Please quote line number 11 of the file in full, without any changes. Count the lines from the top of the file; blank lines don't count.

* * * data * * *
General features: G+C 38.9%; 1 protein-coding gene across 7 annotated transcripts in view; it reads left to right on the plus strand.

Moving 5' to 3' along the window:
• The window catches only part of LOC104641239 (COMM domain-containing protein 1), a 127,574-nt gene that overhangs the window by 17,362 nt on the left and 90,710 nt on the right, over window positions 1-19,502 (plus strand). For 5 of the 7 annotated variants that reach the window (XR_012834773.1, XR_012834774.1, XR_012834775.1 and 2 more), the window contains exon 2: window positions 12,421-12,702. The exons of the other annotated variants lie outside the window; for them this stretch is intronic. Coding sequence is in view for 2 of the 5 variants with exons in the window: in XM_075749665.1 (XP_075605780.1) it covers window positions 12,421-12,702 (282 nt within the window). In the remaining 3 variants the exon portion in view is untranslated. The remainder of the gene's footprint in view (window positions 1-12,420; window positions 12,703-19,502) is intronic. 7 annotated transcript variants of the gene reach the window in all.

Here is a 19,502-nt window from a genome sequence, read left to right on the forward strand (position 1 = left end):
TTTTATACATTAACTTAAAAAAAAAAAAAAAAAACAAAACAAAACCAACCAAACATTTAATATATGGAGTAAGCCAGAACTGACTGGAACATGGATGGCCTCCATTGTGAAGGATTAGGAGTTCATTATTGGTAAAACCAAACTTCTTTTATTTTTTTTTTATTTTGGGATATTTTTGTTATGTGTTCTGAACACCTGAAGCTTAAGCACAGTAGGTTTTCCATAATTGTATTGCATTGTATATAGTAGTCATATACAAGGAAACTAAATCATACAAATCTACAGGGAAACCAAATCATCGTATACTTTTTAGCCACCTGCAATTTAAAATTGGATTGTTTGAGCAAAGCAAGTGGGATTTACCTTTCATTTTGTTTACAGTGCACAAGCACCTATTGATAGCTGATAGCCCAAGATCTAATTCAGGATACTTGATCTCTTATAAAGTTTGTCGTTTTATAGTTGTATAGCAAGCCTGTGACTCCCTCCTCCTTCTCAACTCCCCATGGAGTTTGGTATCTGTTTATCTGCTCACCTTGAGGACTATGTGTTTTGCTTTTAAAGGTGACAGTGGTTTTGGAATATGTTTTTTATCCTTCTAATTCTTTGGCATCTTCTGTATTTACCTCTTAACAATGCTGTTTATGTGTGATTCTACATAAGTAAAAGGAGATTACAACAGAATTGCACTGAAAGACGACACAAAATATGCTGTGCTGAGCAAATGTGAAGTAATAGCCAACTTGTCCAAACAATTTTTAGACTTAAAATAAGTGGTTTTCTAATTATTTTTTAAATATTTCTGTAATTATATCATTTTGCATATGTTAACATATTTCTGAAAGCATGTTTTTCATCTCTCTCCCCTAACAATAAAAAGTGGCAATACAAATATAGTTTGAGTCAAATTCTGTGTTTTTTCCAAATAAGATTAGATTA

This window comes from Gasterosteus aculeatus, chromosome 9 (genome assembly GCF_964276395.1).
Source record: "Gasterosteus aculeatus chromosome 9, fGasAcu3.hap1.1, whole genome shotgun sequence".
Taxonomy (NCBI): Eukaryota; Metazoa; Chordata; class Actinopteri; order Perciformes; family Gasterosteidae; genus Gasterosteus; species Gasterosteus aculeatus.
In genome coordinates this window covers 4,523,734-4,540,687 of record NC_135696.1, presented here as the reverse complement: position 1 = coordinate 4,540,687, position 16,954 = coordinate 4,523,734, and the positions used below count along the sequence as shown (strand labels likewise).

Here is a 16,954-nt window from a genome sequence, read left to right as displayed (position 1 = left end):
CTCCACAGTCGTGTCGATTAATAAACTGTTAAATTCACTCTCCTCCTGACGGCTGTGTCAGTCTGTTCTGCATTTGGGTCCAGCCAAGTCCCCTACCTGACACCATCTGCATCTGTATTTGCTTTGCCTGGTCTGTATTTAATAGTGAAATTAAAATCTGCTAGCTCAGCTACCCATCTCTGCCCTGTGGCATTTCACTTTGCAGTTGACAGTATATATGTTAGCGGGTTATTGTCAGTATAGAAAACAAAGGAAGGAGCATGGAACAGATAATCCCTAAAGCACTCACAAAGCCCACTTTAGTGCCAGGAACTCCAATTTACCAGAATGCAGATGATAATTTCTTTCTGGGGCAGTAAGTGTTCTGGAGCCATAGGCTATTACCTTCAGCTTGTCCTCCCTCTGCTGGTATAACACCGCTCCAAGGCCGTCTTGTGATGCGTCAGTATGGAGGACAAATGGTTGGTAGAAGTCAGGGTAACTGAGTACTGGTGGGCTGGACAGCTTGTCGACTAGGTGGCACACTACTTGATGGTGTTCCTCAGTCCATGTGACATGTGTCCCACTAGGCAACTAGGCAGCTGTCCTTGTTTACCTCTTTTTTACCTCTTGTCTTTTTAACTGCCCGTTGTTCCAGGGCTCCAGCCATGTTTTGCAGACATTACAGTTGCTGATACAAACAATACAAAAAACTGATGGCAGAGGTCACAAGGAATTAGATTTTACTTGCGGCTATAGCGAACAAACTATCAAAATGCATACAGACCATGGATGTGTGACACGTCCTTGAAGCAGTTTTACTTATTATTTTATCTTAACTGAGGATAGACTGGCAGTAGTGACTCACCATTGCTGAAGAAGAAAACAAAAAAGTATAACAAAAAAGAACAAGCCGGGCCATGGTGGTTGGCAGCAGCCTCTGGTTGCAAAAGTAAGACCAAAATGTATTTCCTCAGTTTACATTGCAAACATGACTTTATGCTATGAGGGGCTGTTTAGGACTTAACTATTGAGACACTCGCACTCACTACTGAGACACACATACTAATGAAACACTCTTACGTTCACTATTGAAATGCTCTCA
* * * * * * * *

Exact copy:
CTCCACAGTCGTGTCGATTAATAAACTGTTAAATTCACTCTCCTCCTGACGGCTGTGTCAGTCTGTTCTGCATTTGGGTCCAGCCAAGTCCCCTACCTGACACCATCTGCATCTGTATTTGCTTTGCCTGGTCTGTATTTAATAGTGAAATTAAAATCTGCTAGCTCAGCTACCCATCTCTGCCCTGTGGCATTTCACTTTGCAGTTGACAGTATATATGTTAGCGGGTTATTGTCAGTATAGAAAACAAAGGAAGGAGCATGGAACAGATAATCCCTAAAGCACTCACAAAGCCCACTTTAGTGCCAGGAACTCCAATTTACCAGAATGCAGATGATAATTTCTTTCTGGGGCAGTAAGTGTTCTGGAGCCATAGGCTATTACCTTCAGCTTGTCCTCCCTCTGCTGGTATAACACCGCTCCAAGGCCGTCTTGTGATGCGTCAGTATGGAGGACAAATGGTTGGTAGAAGTCAGGGTAACTGAGTACTGGTGGGCTGGACAGCTTGTCGACTAGGTGGCACACTACTTGATGGTGTTCCTCAGTCCATGTGACATGTGTCCCACTAGGCAACTAGGCAGCTGTCCTTGTTTACCTCTTTTTTACCTCTTGTCTTTTTAACTGCCCGTTGTTCCAGGGCTCCAGCCATGTTTTGCAGACATTACAGTTGCTGATACAAACAATACAAAAAACTGATGGCAGAGGTCACAAGGAATTAGATTTTACTTGCGGCTATAGCGAACAAACTATCAAAATGCATACAGACCATGGATGTGTGACACGTCCTTGAAGCAGTTTTACTTATTATTTTATCTTAACTGAGGATAGACTGGCAGTAGTGACTCACCATTGCTGAAGAAGAAAACAAAAAAGTATAACAAAAAAGAACAAGCCGGGCCATGGTGGTTGGCAGCAGCCTCTGGTTGCAAAAGTAAGACCAAAATGTATTTCCTCAGTTTACATTGCAAACATGACTTTATGCTATGAGGGGCTGTTTAGGACTTAACTATTGAGACACTCGCACTCACTACTGAGACACACATACTAATGAAACACTCTTACGTTCACTATTGAAATGCTCTCA